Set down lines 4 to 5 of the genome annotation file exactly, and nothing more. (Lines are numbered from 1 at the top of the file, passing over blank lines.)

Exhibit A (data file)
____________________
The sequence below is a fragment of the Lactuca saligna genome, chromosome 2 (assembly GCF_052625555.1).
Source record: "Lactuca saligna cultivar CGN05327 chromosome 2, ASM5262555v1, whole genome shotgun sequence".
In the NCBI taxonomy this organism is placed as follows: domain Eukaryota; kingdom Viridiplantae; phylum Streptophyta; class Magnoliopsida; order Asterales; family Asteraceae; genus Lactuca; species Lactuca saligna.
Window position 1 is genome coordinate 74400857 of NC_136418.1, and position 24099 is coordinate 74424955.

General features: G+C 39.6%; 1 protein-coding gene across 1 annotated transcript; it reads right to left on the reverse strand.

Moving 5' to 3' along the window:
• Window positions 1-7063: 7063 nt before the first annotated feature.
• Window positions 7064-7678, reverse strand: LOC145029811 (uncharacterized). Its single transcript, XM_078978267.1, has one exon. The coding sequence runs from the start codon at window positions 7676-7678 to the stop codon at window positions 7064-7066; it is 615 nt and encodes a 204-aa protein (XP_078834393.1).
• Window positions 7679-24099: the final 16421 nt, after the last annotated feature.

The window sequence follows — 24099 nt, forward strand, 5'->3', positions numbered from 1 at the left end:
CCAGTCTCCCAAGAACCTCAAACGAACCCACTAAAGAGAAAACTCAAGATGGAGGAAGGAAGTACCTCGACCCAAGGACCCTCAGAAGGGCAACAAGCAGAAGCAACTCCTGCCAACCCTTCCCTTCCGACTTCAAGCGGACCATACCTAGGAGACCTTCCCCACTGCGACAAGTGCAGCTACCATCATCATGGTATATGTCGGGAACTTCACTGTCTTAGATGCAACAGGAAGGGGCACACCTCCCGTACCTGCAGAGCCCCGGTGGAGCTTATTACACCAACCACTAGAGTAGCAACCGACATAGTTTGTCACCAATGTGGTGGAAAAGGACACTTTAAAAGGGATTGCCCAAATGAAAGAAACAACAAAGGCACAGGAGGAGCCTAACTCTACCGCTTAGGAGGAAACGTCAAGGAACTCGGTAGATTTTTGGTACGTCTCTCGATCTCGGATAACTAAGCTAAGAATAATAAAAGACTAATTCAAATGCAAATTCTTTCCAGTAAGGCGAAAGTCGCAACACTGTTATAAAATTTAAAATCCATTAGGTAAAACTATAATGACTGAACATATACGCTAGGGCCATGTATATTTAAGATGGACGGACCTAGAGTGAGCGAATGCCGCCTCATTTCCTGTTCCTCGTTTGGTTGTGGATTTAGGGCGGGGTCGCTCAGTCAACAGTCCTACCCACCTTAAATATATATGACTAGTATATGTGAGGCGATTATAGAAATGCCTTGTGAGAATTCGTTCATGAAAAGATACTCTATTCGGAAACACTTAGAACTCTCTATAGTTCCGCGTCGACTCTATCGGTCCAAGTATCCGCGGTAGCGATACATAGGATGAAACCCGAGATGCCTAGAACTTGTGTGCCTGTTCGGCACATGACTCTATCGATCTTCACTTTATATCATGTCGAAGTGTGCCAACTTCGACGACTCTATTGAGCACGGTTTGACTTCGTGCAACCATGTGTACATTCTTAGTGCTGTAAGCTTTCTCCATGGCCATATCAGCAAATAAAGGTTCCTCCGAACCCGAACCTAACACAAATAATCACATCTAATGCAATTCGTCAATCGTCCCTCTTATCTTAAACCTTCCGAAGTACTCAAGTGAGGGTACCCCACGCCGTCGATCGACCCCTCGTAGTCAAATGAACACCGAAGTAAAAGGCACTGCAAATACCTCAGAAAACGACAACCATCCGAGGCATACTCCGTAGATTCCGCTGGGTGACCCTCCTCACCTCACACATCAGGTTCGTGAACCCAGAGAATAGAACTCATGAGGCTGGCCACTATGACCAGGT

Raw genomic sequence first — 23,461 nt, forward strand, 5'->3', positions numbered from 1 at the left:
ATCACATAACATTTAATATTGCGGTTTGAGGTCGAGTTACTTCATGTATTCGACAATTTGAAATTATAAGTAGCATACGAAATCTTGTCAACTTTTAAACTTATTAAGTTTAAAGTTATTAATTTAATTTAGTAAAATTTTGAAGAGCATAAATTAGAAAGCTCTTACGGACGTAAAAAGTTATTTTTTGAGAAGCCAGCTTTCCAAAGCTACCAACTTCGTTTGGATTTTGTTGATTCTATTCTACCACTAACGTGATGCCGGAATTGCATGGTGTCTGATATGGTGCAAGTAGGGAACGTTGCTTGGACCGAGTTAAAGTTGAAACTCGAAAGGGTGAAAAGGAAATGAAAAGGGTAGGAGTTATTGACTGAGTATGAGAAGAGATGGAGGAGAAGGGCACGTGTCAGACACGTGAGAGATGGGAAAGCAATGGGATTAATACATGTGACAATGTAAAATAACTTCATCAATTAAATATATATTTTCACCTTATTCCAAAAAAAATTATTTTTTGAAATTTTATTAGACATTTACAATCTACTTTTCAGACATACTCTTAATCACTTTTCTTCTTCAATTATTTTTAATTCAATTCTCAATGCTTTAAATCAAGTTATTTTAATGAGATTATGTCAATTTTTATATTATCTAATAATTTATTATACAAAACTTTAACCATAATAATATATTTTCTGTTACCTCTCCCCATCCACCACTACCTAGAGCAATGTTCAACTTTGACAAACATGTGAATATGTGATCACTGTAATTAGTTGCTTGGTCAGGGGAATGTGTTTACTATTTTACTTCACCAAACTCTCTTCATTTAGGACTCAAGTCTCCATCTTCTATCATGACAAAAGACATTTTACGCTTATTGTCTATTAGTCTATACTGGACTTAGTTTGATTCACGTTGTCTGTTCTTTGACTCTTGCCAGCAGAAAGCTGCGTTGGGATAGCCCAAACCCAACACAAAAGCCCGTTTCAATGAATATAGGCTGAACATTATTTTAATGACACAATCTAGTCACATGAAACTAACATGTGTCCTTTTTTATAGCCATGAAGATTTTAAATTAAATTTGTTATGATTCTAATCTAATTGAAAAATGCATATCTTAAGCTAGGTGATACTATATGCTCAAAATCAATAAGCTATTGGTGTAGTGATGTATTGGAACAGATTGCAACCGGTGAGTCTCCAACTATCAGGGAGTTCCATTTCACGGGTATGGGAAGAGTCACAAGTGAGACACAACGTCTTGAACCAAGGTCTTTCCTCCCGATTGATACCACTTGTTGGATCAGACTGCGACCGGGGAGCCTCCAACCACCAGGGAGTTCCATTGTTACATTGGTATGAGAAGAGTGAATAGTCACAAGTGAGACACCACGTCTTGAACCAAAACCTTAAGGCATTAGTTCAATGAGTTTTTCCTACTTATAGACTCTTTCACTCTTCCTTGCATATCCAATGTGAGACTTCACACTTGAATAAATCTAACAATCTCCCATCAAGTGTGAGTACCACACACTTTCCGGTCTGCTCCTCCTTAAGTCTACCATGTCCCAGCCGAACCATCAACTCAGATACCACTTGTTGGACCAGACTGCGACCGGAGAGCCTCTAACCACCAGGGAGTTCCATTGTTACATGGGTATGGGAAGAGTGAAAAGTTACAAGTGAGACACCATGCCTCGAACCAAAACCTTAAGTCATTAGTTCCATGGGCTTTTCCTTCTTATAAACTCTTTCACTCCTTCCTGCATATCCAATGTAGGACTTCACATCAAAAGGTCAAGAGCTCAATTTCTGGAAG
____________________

Window position 1 is genome coordinate 74400857 of NC_136418.1, and position 24099 is coordinate 74424955.

General features: G+C 39.6%; 1 protein-coding gene across 1 annotated transcript; it reads right to left on the reverse strand.